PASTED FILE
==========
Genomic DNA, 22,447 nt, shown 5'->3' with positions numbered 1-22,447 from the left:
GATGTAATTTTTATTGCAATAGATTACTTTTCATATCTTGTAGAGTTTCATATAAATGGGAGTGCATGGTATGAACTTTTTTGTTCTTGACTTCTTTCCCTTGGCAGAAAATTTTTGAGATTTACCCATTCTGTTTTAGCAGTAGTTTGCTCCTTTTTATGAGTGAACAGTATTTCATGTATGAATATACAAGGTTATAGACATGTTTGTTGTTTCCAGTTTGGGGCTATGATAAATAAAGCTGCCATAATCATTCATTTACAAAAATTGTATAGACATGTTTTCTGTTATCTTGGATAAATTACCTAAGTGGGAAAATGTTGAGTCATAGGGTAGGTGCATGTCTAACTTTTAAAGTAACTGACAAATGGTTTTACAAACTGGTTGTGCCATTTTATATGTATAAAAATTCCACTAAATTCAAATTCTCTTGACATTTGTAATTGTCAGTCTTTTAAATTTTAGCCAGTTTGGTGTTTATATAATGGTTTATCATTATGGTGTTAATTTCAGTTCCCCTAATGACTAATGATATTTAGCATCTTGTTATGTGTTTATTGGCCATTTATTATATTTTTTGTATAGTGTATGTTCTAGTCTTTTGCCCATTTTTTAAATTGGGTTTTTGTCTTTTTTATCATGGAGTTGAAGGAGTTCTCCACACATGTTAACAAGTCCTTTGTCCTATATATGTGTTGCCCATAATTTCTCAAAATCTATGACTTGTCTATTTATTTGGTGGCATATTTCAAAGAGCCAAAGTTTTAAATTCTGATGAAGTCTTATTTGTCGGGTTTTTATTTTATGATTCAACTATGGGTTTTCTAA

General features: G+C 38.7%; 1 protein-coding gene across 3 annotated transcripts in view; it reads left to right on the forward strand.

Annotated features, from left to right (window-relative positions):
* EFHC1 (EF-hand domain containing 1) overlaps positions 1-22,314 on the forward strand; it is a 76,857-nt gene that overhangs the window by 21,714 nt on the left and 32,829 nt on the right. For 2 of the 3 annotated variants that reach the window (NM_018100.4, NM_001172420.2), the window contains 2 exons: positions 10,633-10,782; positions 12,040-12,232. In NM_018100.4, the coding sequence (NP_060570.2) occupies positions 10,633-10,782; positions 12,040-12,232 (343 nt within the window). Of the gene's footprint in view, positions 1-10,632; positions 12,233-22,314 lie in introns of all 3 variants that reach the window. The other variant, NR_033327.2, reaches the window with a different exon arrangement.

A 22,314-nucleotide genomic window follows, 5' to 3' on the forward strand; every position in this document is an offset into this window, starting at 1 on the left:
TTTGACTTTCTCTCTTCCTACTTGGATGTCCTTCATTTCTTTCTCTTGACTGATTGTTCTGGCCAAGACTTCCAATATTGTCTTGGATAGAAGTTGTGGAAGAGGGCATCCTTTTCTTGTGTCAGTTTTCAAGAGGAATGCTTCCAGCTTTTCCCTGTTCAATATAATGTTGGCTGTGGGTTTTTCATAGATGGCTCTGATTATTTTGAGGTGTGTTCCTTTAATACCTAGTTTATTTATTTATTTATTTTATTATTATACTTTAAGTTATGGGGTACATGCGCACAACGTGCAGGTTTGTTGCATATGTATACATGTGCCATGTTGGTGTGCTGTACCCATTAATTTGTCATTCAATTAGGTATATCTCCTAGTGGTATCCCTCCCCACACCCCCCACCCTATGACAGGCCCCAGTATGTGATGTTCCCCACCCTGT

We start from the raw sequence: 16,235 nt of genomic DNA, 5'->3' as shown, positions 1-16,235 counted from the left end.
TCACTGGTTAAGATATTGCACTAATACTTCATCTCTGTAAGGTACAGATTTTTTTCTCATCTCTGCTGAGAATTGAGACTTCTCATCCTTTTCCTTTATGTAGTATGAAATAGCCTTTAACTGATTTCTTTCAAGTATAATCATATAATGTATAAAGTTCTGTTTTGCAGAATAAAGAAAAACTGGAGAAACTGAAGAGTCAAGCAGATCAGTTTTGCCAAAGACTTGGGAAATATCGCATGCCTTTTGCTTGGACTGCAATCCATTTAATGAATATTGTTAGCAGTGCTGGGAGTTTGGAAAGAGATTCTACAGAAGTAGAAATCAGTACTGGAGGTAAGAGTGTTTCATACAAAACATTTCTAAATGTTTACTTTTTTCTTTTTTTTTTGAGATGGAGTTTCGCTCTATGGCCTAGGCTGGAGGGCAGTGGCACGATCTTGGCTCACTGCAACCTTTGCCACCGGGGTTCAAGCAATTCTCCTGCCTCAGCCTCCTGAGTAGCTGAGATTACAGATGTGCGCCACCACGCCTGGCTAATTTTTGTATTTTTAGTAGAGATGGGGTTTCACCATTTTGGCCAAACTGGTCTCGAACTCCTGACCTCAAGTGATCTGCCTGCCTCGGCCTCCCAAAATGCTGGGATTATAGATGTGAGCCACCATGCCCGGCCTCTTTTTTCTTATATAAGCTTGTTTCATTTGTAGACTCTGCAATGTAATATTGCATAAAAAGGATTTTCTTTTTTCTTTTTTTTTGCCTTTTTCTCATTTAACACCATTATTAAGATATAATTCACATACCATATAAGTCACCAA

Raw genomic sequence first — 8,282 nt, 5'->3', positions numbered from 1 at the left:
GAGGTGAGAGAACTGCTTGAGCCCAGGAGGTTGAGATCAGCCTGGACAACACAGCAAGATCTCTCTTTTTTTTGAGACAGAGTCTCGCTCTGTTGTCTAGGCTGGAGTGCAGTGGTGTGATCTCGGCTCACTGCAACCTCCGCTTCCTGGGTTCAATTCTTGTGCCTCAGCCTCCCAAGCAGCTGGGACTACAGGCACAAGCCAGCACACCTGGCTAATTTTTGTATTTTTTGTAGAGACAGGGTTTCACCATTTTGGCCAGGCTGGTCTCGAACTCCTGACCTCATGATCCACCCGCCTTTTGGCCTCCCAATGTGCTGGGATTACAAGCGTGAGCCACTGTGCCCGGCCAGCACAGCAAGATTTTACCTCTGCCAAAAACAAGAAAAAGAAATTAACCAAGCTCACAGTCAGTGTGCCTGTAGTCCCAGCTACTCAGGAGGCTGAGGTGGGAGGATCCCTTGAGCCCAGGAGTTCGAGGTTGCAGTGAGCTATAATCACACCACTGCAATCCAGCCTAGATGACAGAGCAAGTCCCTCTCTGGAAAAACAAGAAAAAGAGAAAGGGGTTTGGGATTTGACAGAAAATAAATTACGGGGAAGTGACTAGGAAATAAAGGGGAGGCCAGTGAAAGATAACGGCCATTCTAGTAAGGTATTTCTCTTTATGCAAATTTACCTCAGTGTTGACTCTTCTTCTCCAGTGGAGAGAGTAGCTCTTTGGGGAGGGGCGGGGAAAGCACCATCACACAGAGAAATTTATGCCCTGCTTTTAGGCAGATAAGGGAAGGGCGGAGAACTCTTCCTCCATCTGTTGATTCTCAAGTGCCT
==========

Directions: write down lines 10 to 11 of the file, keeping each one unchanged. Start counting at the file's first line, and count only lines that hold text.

Raw genomic sequence first — 8,282 nt, 5'->3', positions numbered from 1 at the left:
GAGGTGAGAGAACTGCTTGAGCCCAGGAGGTTGAGATCAGCCTGGACAACACAGCAAGATCTCTCTTTTTTTTGAGACAGAGTCTCGCTCTGTTGTCTAGGCTGGAGTGCAGTGGTGTGATCTCGGCTCACTGCAACCTCCGCTTCCTGGGTTCAATTCTTGTGCCTCAGCCTCCCAAGCAGCTGGGACTACAGGCACAAGCCAGCACACCTGGCTAATTTTTGTATTTTTTGTAGAGACAGGGTTTCACCATTTTGGCCAGGCTGGTCTCGAACTCCTGACCTCATGATCCACCCGCCTTTTGGCCTCCCAATGTGCTGGGATTACAAGCGTGAGCCACTGTGCCCGGCCAGCACAGCAAGATTTTACCTCTGCCAAAAACAAGAAAAAGAAATTAACCAAGCTCACAGTCAGTGTGCCTGTAGTCCCAGCTACTCAGGAGGCTGAGGTGGGAGGATCCCTTGAGCCCAGGAGTTCGAGGTTGCAGTGAGCTATAATCACACCACTGCAATCCAGCCTAGATGACAGAGCAAGTCCCTCTCTGGAAAAACAAGAAAAAGAGAAAGGGGTTTGGGATTTGACAGAAAATAAATTACGGGGAAGTGACTAGGAAATAAAGGGGAGGCCAGTGAAAGATAACGGCCATTCTAGTAAGGTATTTCTCTTTATGCAAATTTACCTCAGTGTTGACTCTTCTTCTCCAGTGGAGAGAGTAGCTCTTTGGGGAGGGGCGGGGAAAGCACCATCACACAGAGAAATTTATGCCCTGCTTTTAGGCAGATAAGGGAAGGGCGGAGAACTCTTCCTCCATCTGTTGATTCTCAAGTGCCT